Floating heliport flies into legal flak

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Indy Lifestyle Online
Plans for a floating heliport on the Thames are to be contested in the High Court by ten borough councils.

The outcome will turn on whether the motorised platform, which Thames Heliport wants to float between Chelsea Bridge and the Thames Barrier, requires planning permission like a fixed structure on land.

To reduce the concentration of noise, it will move continually between the site's 22 piers and flights will land wherever it is moored.

The scheme is believed to be the first planned over water, and the Civil Aviation Authority is said to have agreed the plans on safety grounds.

Tower Hamlets is leading the other authorities in the challenge to determine whether the plans can be described as a development under the 1990 Town and Country Planning Act. The boroughs all wish to oppose the heliport, but cannot do so on environmental grounds alone because the project will not be on land.

'We are acting as a lead authority on behalf of the other nine boroughs affected by this proposal. Eleven of the 22 approved locations on the river border us,' said Tower Hamlets press officer Jean Hindry.

'This appears to be a grey area of the law with both sides having conflicting legal opinions.'

A date has not yet been set for the court hearing.

Residents who fear their houses lie under the proposed flightpaths are worried that they will suffer from aircraft noise over their homes and gardens.

Christine Shawcroft, a Tower Hamlets councillor, said many local people were opposed to this 'heliport hell'.

Helicopters create more noise on landing than on take-off. Among the models Thames Heliport hopes to use is the 12-seater Sikorsky S76, one of the loudest and heaviest light-to-medium size craft flying.

Thames Heliport wants to start services this year or early next. It says a maximum of 22,000 take-offs and landings will eventually take place each year - around 1,000 movements from each site.

But Johnny Moss, a director of the company and a former Army helicopter pilot, said he is determined to work with residents to ensure flights do not blight their neighbourhoods.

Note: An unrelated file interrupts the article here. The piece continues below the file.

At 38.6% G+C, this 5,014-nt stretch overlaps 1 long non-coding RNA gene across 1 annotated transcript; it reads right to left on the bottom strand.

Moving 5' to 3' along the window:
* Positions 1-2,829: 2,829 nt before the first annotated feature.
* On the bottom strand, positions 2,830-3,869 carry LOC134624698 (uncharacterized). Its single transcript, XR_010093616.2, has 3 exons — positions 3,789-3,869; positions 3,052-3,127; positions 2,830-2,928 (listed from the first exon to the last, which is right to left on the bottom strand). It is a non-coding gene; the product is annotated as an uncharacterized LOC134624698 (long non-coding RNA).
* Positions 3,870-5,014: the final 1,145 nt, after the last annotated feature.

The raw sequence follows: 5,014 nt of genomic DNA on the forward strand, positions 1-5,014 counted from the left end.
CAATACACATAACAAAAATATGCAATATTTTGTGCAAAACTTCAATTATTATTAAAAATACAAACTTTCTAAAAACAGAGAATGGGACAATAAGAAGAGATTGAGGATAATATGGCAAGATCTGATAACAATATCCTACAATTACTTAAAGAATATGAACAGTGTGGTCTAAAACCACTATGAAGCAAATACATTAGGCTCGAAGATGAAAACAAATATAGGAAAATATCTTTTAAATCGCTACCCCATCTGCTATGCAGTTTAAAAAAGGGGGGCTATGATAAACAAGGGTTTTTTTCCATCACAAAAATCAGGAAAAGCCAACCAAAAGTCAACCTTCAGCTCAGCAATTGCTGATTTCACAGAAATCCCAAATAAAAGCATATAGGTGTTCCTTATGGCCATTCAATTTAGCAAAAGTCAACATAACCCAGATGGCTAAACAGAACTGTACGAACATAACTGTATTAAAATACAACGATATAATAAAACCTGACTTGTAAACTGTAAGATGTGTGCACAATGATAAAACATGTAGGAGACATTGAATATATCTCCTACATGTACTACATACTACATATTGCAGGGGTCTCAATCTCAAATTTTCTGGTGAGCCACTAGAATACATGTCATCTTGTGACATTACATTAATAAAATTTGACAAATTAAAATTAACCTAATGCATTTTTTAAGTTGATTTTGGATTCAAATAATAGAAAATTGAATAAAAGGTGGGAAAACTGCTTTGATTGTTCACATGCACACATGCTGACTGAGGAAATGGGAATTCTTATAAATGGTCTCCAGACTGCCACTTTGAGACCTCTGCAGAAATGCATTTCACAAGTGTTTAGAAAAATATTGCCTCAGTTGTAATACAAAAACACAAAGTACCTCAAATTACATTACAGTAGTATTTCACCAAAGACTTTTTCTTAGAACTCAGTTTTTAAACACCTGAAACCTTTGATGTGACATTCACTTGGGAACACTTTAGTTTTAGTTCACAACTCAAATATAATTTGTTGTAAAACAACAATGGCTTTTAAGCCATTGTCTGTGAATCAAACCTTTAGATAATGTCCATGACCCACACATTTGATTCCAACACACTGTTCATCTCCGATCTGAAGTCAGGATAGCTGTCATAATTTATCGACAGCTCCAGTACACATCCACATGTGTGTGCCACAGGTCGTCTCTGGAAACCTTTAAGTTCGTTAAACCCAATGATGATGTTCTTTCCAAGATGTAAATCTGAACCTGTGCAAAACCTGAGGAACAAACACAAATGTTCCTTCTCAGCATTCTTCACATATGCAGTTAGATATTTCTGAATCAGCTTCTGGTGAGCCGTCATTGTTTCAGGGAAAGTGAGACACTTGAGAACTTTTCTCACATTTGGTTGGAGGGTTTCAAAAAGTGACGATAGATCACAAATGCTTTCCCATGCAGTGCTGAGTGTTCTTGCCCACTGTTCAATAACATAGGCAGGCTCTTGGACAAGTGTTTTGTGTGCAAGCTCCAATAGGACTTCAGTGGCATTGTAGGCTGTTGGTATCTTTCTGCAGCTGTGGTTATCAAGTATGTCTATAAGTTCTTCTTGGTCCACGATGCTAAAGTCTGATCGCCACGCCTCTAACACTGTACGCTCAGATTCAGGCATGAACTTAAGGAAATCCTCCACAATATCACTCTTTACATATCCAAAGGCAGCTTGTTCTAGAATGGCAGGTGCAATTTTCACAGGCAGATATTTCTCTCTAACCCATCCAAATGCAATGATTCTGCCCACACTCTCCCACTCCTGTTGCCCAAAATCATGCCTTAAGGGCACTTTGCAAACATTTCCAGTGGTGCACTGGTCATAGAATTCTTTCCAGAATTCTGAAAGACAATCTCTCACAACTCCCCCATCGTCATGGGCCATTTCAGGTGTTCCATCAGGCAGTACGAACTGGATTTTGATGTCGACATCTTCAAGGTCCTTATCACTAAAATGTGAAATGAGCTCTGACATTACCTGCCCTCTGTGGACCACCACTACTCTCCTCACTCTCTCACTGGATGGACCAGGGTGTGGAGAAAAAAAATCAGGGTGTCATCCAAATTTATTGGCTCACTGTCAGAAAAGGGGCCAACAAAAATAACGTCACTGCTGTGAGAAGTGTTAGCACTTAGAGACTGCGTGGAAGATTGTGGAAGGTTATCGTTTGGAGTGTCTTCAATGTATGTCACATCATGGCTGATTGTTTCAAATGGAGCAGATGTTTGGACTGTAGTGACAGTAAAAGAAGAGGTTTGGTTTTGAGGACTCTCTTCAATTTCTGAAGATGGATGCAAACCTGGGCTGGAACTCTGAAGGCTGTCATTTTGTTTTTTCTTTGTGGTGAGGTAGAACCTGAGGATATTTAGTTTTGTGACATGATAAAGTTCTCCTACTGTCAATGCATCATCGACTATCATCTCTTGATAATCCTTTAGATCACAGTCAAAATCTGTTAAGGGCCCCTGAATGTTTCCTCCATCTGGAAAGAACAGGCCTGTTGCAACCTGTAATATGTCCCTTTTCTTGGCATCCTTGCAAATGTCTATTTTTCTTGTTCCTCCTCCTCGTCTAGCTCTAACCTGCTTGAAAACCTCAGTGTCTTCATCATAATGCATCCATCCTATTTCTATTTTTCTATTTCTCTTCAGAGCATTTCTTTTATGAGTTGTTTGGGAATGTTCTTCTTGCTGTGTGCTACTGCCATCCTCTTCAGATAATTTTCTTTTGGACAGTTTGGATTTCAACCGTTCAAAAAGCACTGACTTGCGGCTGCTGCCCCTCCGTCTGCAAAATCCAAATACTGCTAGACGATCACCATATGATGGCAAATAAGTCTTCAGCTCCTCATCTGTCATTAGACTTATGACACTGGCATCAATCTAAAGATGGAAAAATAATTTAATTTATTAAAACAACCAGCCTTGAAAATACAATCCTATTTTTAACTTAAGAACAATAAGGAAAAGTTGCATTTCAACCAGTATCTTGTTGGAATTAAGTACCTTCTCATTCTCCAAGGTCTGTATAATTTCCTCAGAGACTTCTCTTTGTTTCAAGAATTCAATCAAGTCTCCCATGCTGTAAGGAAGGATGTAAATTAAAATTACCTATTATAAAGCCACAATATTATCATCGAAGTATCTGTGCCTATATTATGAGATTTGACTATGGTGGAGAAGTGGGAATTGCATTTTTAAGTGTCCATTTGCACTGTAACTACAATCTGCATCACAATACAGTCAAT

'We would like to enter a legal agreement with the boroughs over the flights. If we break the rules we will be penalised. We do care, and we are looking for a way to work with the boroughs.'

Flights will be scheduled from 7am to 11pm, with the majority between 8am and 5pm. Most will cater for business people, providing airport shuttles and hops to and from Paris, but around 30 per cent will be pleasure trips.

Mr Moss said the central London heliport was a necessity rather than a luxury. 'London needs helicopter facilities. Battersea heliport is in the wrong place, and businessmen are ready to use this site.'

The Westland London heli-port has occupied its site on the south bank between Wandsworth and Battersea bridges since 1959. It handles a maximum of 12,000 movements a year. Transfer times to the City can take up to 45 minutes.

'YES AND NO' PUZZLE OF PLANNING CONSENT

Planning rules are complex and some large developments do not need permission, while smaller ones do. An existing industrial building in an urban area can grow by 25 per cent without local authority permission.

Companies laying tramways are exempt from applying from express permission and can install overhead wires, tracks, underground cables, as long as their work is carried out on a road and does not exceed a 15m height limit.

Air traffic developments on land, such as heliports, runways or new terminals, are subject to standard planning regulations and can result in major public inquiries.

Three years ago a Redbridge woman who built a mud hut, using old doors and other scrap, in the back garden of her council flat was forced by the borough to apply for planning permission - which she won - solely because people living above her could look down on to her garden.

Had she lived in a house with neighbours on the same level, she would not have needed to apply for planning permission.

(Photographs omitted)

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